District

n

Mean

SD

Se (mean)

Median

Min

Max

Mvomero

79

0.37

0.20

0.02

0.33

0

0.83

Kilosa

75

0.30

0.17

0.02

0.28

0

0.72

Handeni

84

0.39

0.22

0.02

0.39

0

0.89

Lushoto

135

0.46

0.22

0.02

0.47

0

0.89

Total

373

0.39

0.22

0.01

0.39

0

0.89

4.1 Contribution of Dimensions and Indicators to Empowerment Scores

To compare how dimensions and indicators contribute to WELI scores, the respondents were categorized into four quartiles by WELI score. For this they were first ranked by their WELI scores and then divided into four groups of equal size of 92 households. Thus, the first quartile contains the 25% of respondents with the lowest WELI scores. Figure 4 shows the WELI scores for these four groups and their composition. The indicators were grouped into dimensions, which also enabled assessment of the dimension contributions. The figure highlights that adequacy in the nutrition and the control over own time dimensions varies very little across the quartiles. On the other hand, adequacy in dimensions regarding the decisions on agricultural production, resources and income is almost non-existent in the first quartile but increases considerably with increasing WELI scores. In general, women across all quartiles have inadequacies in indicators of credit, non-farm income and access to non-farm opportunities for generating income. Also, women in the lowest quartiles show inadequacy in decisions on productive activities, control over livestock assets, farm income, expenses and access to markets. The levels of participation of women in non-farm activities and income-generating activities is generally low, and this explains the low levels of adequacy in these indicators. These relationships appear to highlight areas with substantial gaps in women’s empowerment in livestock, leading to low WELI scores.
Fig. 4

Contribution of indicator values, grouped by dimension, to average WELI scores within WELI quartiles (373 households were ranked by their WELI scores and then divided into 4 groups of equal size)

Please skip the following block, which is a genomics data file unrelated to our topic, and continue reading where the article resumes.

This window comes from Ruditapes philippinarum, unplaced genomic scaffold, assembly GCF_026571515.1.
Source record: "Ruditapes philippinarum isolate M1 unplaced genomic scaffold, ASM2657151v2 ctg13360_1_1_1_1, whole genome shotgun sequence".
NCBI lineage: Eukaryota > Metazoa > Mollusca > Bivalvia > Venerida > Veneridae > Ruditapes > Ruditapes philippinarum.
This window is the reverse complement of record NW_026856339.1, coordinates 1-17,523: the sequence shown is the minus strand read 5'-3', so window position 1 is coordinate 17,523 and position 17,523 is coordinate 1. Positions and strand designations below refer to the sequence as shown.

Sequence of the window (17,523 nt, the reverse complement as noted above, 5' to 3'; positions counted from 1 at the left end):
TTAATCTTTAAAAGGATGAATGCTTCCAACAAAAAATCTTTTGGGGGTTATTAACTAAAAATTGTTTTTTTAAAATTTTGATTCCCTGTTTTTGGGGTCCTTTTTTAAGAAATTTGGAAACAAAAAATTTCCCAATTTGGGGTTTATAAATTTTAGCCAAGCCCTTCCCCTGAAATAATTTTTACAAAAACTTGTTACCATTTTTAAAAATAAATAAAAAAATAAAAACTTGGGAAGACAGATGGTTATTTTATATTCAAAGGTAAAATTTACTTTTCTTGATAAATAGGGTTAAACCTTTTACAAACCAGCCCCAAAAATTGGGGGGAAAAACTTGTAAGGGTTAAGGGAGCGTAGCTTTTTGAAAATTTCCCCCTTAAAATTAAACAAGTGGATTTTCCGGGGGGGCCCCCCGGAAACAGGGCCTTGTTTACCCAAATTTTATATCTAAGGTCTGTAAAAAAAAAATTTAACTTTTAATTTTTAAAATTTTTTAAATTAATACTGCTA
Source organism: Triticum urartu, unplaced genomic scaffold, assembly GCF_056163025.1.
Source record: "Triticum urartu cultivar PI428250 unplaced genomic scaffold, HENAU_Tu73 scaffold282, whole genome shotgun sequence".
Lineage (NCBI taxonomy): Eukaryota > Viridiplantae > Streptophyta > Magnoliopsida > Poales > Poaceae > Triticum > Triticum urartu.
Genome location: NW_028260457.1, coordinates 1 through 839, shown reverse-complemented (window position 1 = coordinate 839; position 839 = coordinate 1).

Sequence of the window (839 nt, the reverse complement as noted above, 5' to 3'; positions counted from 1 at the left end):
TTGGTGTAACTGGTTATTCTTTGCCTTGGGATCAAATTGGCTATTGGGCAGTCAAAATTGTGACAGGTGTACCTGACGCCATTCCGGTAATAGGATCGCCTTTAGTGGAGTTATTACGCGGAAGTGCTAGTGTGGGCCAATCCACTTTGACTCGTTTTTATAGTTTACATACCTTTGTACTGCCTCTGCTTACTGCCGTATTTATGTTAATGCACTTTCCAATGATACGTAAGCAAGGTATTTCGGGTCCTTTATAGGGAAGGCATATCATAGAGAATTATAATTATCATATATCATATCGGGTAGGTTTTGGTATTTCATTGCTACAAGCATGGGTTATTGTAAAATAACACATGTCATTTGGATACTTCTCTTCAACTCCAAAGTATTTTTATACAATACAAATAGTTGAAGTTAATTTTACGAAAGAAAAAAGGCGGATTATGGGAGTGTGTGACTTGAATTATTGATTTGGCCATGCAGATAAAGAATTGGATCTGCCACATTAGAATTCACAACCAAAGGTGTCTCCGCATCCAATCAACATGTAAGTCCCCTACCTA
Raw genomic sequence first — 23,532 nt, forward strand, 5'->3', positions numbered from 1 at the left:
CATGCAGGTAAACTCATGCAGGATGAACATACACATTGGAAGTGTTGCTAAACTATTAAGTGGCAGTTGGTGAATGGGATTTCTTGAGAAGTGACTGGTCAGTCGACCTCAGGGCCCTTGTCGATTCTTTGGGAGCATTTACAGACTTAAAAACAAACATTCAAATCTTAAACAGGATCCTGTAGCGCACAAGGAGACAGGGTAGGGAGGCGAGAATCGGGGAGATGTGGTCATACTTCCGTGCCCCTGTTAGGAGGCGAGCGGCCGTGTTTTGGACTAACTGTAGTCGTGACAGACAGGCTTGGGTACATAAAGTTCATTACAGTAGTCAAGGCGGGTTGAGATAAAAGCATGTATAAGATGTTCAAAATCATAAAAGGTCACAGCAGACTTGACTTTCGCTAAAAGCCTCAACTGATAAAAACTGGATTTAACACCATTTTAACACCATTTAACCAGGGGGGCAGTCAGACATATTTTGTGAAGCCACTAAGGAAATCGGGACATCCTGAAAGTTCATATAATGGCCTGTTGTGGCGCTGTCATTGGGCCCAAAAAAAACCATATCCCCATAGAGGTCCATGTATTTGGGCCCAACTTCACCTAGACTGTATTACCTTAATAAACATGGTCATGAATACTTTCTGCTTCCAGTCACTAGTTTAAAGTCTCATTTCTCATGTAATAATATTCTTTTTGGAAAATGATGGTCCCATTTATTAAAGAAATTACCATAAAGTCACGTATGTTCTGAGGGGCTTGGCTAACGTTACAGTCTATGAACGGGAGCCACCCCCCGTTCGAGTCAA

4.2 Contribution of Dimensions to Empowerment Scores by District

Figure 5 shows WELI score contributions by district. Similar to the comparison of WELI quartiles presented above, the nutrition dimension is almost the same across all the districts. In fact, this dimension appears to be the main contributor to the WELI in all districts. However, scores on the dimensions of “decisions on control and use of income” as well as “access to and control over opportunities” vary considerably. Their contributions to the WELI are lowest in Kilosa but highest in Lushoto, suggesting that these are the main dimensions leading to differences in the overall levels of women’s empowerment in the livestock sector across the four districts.
Fig. 5

Contribution of dimensions to WELI by district

5 Summary of Findings and Discussion

5.1 The WELI as a Measure of Women’s Empowerment in Livestock

This study is the first to present the WELI, a measure to quantify the empowerment of women in the livestock sector using a quantitative scale that was developed through an intensive, interdisciplinary effort with attention to local context. Preliminary results from four districts in Tanzania show the value of the WELI in measuring women’s empowerment in this sector. The tool provided rich data to compute scores for empowerment that can be used for comparison across individuals and over time. The WELI will therefore facilitate meaningful assessments of the effectiveness of project interventions to enhance the empowerment of women in this sector.

Overall, the average value for women’s empowerment was 0.39 out of 1.00 in this sample. This average value might appear low; however, we argue that, using these index values in absolute terms to compare the “empowerment” or “disempowerment” status of communities or regions, as is done for instance in poverty analysis, should proceed with caution because the thresholds of empowerment at the indicator and question levels were chosen arbitrarily. Instead, the usefulness of our results arguably lie more in (1) comparing the empowerment values across populations and settings (Fig. 2) and (2) tracking change over time within populations. Our suggested approach departs from that of the WEAI, which uses a threshold within the five domains of empowerment (5DE) to assess the absolute value of an individual’s empowerment. Moreover, we restricted our analysis to the individual level (1 woman in 1 household, individual level 5DE of the WEAI) and did not create a household aggregate gender parity index (as has been done with the WEAI) because we interviewed only women and limited the analysis to simple weighted averages to keep the analysis simpler and more intuitive for use in program monitoring. Baltenweck and Staal (2007) have discussed the value of maintaining simple rather than complex indicators in terms of their relating to real-world situations and providing information to target interventions.